Nearly all big IT companies utilize a similar recruitment process, so this insight can be applied nearly everywhere: If you want to be recognized as talented, you have to be prepared for the tests to come. Don’t assume that your interviewer presupposes anything about your abilities. Just because you have a degree in computer sciences doesn’t mean you know how to program, for example. They will test for that, and with rather challenging tasks, so better learn your stuff again.

Work environment

Anticipating the next topic, we talked about different workplace setups, like open-plan offices, separate rooms for everyone and the like. A great insight was that very different preferences exist. The ideal work environment of one developer is a nightmare for the next. And now imagine how difficult it gets to agree on a trade-off in a bigger team. We couldn’t even agree on music vs. silence for in-zone programming sessions, let alone the style of music that should be playing.

Room setup

As a practical exercise, we tried to rearrange the desks in the Softwareschneiderei to increase the number of desks on our second floor. We started without any restrictions on placement and iterated through several layouts, discussing several side-effects and drawbacks in our solutions. In the end, two applicable layout alternatives survived our weeding process. It was a lesson in group dynamics and emergent rulesets and even gave us a viable result.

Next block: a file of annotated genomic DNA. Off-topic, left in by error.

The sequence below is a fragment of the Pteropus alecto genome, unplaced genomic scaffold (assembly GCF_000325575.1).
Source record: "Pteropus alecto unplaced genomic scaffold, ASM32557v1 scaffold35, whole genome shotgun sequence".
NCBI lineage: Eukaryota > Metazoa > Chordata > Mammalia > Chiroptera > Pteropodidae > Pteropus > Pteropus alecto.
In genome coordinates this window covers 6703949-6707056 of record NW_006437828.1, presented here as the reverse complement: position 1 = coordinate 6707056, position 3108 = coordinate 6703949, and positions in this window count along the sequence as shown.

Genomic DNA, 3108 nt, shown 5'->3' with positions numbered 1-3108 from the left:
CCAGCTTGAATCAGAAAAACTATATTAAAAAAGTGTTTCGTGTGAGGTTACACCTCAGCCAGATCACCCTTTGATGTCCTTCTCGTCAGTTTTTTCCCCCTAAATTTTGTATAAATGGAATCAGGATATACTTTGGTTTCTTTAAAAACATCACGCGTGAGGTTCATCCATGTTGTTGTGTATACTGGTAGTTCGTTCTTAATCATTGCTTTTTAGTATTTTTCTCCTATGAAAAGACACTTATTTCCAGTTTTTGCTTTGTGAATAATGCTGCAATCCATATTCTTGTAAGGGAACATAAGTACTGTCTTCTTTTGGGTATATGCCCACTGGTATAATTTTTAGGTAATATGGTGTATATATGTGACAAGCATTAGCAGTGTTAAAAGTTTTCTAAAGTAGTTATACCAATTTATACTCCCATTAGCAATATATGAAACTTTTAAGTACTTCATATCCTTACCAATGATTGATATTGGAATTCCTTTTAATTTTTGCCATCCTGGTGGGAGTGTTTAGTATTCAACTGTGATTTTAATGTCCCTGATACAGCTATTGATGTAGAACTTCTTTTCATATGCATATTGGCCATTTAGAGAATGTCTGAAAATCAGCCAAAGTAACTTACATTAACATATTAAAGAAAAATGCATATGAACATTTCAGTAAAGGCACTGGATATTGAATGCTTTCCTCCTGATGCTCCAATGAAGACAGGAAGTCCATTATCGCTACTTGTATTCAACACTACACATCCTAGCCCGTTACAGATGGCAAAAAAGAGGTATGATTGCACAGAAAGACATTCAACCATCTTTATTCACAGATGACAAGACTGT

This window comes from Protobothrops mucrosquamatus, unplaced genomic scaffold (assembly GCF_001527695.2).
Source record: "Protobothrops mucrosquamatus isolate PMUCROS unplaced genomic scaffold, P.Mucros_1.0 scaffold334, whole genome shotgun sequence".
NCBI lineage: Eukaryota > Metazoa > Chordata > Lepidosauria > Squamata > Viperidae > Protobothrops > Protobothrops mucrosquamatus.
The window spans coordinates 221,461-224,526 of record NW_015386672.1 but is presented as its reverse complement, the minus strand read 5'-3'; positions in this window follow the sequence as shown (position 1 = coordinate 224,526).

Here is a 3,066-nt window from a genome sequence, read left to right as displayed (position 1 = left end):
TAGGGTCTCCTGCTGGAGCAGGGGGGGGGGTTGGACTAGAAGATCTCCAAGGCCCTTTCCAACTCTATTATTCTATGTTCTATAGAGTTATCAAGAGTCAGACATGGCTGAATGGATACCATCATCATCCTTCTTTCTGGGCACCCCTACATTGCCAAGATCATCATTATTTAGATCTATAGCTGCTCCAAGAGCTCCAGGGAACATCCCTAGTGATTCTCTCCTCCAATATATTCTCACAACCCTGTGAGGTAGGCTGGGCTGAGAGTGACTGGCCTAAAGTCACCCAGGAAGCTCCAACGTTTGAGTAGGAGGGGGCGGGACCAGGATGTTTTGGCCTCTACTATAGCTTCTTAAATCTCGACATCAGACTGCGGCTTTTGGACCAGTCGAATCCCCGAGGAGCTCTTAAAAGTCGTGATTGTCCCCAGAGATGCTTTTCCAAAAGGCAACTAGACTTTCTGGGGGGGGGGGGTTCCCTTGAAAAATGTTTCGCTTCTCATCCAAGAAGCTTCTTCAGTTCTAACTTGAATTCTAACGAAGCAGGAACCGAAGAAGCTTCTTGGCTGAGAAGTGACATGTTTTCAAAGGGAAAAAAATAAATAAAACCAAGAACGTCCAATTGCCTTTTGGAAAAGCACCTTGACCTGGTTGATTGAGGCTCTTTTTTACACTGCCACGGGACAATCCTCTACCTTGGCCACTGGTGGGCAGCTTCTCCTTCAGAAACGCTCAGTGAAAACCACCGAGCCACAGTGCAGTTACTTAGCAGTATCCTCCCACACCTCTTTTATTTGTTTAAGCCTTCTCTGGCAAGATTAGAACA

What defines object orientation?

We talked about the different approaches to define object orientation in terms of developer thinking. The classic approach of giving entities an identity was explored as well as the rather personal definition of flowing functionality instead of flowing data. We agreed that knowing all kinds of programming paradigms (with imperative, object oriented and functional being the major ones) enables developers to make the right choices for the task at hand. Being unable to choose leads to being ineffective fast.

The Java Memory Model

A short recap of the very informative and insightful talk about the Java Memory Model given by one of our attendees closed our brunch. The Java Memory Model (or any other memory model in fact) is a great help in determining if something weird can possibly happen with your code, like one thread observing a field X being set first and Y second, while another thread swears that Y was set first and X later. A memory model helps you to understand the quantum mechanics of your programming language and therefore survive multithreaded programming. And a simple rule will let you understand the vast majority of the Java Memory Model, as shown in the talk. I highly recommend you read up about the memory model of your favorite programming language.


As usual, the Dev Brunch contained a lot more chatter and talk than listed here. The number of attendees makes for an unique experience every time. We are looking forward to the next Dev Brunch at the Softwareschneiderei. And as always, we are open for guests and future regulars. Just drop us a notice and we’ll invite you over next time.